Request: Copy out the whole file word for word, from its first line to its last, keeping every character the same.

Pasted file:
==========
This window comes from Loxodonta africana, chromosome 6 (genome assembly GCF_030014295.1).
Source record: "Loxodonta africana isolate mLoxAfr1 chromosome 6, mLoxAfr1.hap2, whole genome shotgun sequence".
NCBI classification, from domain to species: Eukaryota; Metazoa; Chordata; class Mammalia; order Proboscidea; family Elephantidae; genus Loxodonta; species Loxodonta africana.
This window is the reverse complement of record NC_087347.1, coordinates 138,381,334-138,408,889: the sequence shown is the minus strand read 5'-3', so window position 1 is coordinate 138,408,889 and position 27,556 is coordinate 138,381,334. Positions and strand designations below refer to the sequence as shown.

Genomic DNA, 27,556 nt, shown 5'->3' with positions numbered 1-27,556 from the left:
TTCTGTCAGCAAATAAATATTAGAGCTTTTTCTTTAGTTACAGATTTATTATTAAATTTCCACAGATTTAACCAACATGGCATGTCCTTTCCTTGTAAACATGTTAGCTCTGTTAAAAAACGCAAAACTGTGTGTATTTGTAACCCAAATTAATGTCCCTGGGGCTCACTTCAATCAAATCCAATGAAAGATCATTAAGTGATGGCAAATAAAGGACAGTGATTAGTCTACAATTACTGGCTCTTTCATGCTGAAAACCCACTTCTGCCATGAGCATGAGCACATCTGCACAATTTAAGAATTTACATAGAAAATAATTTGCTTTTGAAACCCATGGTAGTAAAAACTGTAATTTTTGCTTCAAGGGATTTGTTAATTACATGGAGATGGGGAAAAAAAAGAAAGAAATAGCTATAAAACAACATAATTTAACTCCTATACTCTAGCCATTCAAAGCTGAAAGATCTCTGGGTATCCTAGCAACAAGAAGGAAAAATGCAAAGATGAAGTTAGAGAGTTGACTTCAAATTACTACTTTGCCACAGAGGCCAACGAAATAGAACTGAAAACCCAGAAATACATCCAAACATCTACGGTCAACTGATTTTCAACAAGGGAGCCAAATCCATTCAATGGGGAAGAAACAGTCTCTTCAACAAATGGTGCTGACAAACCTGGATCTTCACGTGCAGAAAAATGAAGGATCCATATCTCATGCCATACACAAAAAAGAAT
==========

This window comes from Loxodonta africana, chromosome 6 (genome assembly GCF_030014295.1).
Source record: "Loxodonta africana isolate mLoxAfr1 chromosome 6, mLoxAfr1.hap2, whole genome shotgun sequence".
NCBI classification, from domain to species: Eukaryota; Metazoa; Chordata; class Mammalia; order Proboscidea; family Elephantidae; genus Loxodonta; species Loxodonta africana.
This window is the reverse complement of record NC_087347.1, coordinates 138,381,334-138,408,889: the sequence shown is the minus strand read 5'-3', so window position 1 is coordinate 138,408,889 and position 27,556 is coordinate 138,381,334. Positions and strand designations below refer to the sequence as shown.

Genomic DNA, 27,556 nt, shown 5'->3' with positions numbered 1-27,556 from the left:
TTCTGTCAGCAAATAAATATTAGAGCTTTTTCTTTAGTTACAGATTTATTATTAAATTTCCACAGATTTAACCAACATGGCATGTCCTTTCCTTGTAAACATGTTAGCTCTGTTAAAAAACGCAAAACTGTGTGTATTTGTAACCCAAATTAATGTCCCTGGGGCTCACTTCAATCAAATCCAATGAAAGATCATTAAGTGATGGCAAATAAAGGACAGTGATTAGTCTACAATTACTGGCTCTTTCATGCTGAAAACCCACTTCTGCCATGAGCATGAGCACATCTGCACAATTTAAGAATTTACATAGAAAATAATTTGCTTTTGAAACCCATGGTAGTAAAAACTGTAATTTTTGCTTCAAGGGATTTGTTAATTACATGGAGATGGGGAAAAAAAAGAAAGAAATAGCTATAAAACAACATAATTTAACTCCTATACTCTAGCCATTCAAAGCTGAAAGATCTCTGGGTATCCTAGCAACAAGAAGGAAAAATGCAAAGATGAAGTTAGAGAGTTGACTTCAAATTACTACTTTGCCACAGAGGCCAACGAAATAGAACTGAAAACCCAGAAATACATCCAAACATCTACGGTCAACTGATTTTCAACAAGGGAGCCAAATCCATTCAATGGGGAAGAAACAGTCTCTTCAACAAATGGTGCTGACAAACCTGGATCTTCACGTGCAGAAAAATGAAGGATCCATATCTCATGCCATACACAAAAAAGAAT